What are those bumps? We know what we are talking about, the ones where you don’t know if they’re a breakout or a reaction. You immediately pull out your computer and search for “tiny spots on face” to find an image that matches the description. You can identify bumps based on their size, color, and other symptoms, such as itching. You can then determine the best way to treat them. This will bring you one step closer to making them disappear. These are some of the most common bumps:
What it Looks Like: Any size, from small bumps on face to large painful cysts to whiteheads. Non-inflammatory breakouts can also be inflammatory. Red papules, pustules, deeper cysts, and red papules are all examples of inflammation.
What’s the Deal? Anything can cause acne, from not washing your face every night to menstruation. Acne can be caused by hormonal changes and changes in skin sebum production. It can also be caused by inflammation and bacteria.
How to Treat It: While the severity of acne will vary, the best treatment is one that includes topical creams and creams, and oral birth control options if necessary. To help clear the skin, you can also use lasers, injections, peels, and/or injections in the office.
What it Looks Like: Small white bumps under your skin and sometimes around your eyes.
What’s the Problem? Milia are usually caused by rubbing, occlusive, or other creams. They can also be caused by trauma or blisters.
How to deal with it: They are easy to treat with topical exfoliants. It’s difficult to remove milia once they are present. They are deeper beneath the surface than they appear and require special tools to safely remove them.
What it Looks Like: Healthy moles are defined by uniform brown color, well-defined borders, and overall symmetry. They also measure less than six millimeters. You can either have them flat or raised. Both are perfectly fine.
What’s the problem? Both the sun and your genes are to blame. Moles can be caused by sun exposure. Genetic factors can affect how many you have. Moles are a collection of melanocytes or pigment-producing cells in the upper skin layers.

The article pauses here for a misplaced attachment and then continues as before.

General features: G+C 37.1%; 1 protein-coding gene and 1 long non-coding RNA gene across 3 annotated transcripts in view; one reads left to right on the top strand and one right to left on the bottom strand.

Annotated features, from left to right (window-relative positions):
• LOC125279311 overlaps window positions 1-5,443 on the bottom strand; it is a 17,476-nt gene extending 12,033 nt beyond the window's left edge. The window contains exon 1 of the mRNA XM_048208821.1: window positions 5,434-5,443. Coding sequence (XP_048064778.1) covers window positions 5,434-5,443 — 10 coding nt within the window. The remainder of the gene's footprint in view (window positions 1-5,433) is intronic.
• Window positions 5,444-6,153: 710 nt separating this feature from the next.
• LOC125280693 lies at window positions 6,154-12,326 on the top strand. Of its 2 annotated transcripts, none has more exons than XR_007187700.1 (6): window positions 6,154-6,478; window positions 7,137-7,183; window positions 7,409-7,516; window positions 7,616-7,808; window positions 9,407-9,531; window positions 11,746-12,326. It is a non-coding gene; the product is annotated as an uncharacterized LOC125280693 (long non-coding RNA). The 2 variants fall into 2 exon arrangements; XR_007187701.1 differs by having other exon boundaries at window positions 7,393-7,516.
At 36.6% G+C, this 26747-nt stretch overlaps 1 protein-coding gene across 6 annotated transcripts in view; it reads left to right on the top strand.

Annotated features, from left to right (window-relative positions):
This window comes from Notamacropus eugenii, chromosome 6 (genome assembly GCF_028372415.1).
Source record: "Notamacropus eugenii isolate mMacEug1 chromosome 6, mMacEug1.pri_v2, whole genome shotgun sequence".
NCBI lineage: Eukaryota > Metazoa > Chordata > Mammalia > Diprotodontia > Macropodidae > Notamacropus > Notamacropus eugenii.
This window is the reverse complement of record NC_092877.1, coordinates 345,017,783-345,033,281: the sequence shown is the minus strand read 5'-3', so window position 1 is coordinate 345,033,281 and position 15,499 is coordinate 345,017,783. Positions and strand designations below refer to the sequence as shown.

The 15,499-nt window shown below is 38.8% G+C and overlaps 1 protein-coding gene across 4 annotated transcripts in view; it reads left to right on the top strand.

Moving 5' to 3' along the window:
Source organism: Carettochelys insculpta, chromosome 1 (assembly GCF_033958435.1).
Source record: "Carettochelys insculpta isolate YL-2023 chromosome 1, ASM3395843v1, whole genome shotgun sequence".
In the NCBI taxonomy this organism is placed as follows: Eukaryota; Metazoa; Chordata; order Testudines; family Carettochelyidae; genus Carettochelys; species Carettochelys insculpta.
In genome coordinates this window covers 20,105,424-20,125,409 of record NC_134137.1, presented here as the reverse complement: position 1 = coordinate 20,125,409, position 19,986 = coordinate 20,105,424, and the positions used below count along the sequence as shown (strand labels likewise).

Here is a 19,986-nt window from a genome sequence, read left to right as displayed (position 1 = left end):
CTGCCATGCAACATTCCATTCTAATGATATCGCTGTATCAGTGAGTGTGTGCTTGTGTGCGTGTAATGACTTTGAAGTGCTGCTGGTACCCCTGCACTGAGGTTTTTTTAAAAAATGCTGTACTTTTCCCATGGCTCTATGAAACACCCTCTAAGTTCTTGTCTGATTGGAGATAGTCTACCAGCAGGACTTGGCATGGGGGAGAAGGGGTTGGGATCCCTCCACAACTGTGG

How to deal with it: You don’t need to remove a healthy bump unless it is irritating or just plain ugly. If you do decide to remove it, your derm will take care of that job. Use a broad-spectrum sunscreen daily to prevent them from growing and keep your skin healthy.
- Keratosis Pilaris
What it Looks Like: It’s red, with rough bumps on the cheeks and back of the arms.
What It Is: This is a common, but not dangerous, skin condition. It’s very common, and it affects almost half of all people. Keratosis pilaris is more common in people with dry skin and eczema.
How to Handle It: The trick to smooth skin is to use gentle exfoliants, best affordable eye cream and moisturizing creams. There are also prescription creams for retinoids. No matter what you do, don’t pick at the bumps. You will only irritate the pilaris and make things worse.
- A Sensitivity Or Allergic Reaction
It looks like Red and itchy bumps (or rashes). You may experience oozing and blister-like bumps if you have an allergic reaction. However, it shouldn’t cause any pain.
What’s the problem? Chemical or physical agents such as acids in soaps can damage the skin’s barrier and irritate. A true immune reaction to certain ingredients like preservatives or fragrances is called an allergic reaction.
What to do? Get an over-the-counter cortisone cream and stop using the medication that is causing it. Although steroids can be used to treat milder eruptions, antihistamines can also be very helpful in treating itching.